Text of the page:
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The bridge’s origins and fate in the introduction of electrical arc welding in Belgium
This presentation will trace the history of the application of the girder without diagonals to steel bridges from 1895 onwards, when the Belgian engineer Arthur Vierendeel (1852-1940) filed a patent for it. Vierendeel then began a long battle, both in Belgium and abroad, to promote and impose the use of ‘his’ girder, which was not really accepted in Belgium – and still very cautiously – until the 1920s.
The presentation will also trace the circumstances that led to the massive use of this type of beam by the Administration des Ponts et Chaussées for the construction of some fifty bridges to cross Belgium’s Albert Canal in the years 1933-1938. This was the first time that electric arc welding was used on a massive scale, without any real hindsight, to make connections in steel bridges. It led to the collapse without warning of the Hasselt bridge on 13 March 1938, a date that can be considered as the beginning of another story, that of the brittle failure. The presentation will also discuss the aftermath of this resounding accident in its scientific and technical dimensions.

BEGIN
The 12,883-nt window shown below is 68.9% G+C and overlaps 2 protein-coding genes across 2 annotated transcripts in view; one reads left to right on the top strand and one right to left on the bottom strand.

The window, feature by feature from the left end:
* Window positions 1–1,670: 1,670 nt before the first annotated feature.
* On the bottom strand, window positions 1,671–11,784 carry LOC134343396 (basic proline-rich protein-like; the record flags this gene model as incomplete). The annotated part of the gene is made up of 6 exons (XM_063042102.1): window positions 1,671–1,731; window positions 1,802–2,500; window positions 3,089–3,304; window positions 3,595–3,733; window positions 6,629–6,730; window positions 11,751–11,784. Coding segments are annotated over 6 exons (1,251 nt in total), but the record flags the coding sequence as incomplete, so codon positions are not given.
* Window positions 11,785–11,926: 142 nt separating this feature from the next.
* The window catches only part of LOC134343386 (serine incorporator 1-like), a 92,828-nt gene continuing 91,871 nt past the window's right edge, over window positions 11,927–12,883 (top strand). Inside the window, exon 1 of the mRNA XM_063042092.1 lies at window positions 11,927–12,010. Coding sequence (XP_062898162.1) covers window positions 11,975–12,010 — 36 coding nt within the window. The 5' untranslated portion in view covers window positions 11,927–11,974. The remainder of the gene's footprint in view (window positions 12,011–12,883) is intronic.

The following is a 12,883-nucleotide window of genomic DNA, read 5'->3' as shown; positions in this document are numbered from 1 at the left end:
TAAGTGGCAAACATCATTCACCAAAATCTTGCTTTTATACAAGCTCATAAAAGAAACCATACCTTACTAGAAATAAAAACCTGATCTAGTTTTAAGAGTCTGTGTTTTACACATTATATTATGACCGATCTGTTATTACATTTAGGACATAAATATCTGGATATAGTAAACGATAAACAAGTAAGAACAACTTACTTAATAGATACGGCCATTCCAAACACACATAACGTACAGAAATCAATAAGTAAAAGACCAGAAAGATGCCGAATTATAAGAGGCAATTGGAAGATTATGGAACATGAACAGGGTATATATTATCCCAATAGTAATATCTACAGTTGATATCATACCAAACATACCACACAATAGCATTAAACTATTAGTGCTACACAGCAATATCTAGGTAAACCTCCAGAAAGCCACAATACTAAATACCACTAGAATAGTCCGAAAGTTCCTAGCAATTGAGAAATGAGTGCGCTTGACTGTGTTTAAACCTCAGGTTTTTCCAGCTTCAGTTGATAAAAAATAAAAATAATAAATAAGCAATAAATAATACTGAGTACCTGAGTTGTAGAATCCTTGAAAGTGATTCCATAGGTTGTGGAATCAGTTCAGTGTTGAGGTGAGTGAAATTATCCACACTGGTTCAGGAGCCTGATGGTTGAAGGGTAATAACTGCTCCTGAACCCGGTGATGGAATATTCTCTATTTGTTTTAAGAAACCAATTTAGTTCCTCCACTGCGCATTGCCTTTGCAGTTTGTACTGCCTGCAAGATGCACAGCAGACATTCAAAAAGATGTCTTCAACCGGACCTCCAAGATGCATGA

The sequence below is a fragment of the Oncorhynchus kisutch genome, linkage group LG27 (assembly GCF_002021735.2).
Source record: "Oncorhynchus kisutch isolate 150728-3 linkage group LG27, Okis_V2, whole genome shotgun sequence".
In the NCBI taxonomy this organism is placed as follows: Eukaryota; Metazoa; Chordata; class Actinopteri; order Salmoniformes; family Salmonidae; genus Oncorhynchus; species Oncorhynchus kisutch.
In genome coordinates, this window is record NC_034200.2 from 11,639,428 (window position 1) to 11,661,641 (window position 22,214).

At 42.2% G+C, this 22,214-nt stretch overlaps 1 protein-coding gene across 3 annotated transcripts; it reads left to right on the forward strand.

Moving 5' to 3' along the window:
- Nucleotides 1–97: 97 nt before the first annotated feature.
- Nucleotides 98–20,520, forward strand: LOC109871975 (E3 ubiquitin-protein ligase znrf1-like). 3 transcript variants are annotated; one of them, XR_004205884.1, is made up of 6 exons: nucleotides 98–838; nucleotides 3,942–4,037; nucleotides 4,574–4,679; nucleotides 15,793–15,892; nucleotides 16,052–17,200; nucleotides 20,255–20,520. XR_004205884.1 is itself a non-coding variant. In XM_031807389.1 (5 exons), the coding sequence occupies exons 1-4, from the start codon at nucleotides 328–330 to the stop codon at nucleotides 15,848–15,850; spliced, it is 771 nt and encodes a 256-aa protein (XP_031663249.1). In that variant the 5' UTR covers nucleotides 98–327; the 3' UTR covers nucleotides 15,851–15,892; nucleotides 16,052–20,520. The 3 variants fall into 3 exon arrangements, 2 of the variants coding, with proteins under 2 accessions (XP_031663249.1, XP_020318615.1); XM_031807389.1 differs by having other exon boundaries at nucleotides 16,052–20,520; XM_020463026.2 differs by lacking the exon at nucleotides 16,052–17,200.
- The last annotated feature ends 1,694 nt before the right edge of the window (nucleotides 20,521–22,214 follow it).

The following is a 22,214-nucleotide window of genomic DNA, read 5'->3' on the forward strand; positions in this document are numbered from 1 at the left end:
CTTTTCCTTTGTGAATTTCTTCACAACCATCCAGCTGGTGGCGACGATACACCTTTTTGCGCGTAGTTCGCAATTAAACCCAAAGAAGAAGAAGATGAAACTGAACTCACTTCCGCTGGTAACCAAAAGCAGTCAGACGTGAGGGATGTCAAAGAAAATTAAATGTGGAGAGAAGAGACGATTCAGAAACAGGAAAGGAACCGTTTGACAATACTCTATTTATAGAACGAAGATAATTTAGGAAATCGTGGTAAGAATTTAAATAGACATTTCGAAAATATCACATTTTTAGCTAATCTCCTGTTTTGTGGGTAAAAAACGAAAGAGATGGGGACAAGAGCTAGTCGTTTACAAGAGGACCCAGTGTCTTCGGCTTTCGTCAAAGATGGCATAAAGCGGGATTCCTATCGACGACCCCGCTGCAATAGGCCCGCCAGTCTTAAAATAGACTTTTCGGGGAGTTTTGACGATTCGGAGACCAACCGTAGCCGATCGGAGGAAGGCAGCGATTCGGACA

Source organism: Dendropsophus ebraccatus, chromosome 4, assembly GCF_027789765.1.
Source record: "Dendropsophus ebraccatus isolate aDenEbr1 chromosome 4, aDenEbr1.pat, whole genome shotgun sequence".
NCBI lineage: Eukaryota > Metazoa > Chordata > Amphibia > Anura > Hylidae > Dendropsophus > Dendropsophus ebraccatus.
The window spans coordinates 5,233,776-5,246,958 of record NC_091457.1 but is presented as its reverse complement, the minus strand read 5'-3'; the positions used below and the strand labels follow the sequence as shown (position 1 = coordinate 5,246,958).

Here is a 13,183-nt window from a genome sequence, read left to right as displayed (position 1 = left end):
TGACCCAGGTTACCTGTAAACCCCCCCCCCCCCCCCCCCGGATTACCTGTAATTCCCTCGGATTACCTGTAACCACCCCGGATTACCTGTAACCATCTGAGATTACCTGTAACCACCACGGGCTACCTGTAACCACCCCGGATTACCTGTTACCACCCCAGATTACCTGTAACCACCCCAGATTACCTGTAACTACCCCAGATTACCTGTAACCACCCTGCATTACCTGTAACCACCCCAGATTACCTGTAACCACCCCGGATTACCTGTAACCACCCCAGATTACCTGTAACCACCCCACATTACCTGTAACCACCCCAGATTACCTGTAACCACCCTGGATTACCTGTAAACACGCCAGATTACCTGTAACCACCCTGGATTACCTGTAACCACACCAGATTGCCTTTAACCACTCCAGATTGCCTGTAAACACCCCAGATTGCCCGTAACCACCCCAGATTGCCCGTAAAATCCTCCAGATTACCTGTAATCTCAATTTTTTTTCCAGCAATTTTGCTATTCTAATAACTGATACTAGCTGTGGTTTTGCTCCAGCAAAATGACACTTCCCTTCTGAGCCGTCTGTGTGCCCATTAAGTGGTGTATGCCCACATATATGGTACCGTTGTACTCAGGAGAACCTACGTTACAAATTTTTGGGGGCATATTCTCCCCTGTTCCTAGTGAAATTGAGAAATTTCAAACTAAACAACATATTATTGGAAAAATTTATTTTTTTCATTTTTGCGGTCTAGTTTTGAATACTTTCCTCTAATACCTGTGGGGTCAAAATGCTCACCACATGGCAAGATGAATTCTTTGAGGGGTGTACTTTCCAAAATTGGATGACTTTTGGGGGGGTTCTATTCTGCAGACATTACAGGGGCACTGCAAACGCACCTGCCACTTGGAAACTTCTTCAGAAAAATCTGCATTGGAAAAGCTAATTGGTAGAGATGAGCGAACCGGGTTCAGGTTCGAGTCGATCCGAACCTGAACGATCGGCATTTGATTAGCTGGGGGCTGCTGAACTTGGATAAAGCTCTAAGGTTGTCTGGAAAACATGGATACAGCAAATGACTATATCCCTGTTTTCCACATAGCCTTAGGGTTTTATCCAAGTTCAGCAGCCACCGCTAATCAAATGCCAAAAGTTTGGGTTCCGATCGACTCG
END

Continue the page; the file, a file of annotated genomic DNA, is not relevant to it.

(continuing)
Bernard Espion is Professor emeritus from the University of Brussels (ULB) where he has taught structural analysis and design for 40 years, directing the laboratory of civil engineering 2000-2021. He has written numerous construction history papers dealing with heritage structures, bridges, reinforced and prestressed concrete structures, engineers and contractors, especially in Belgium.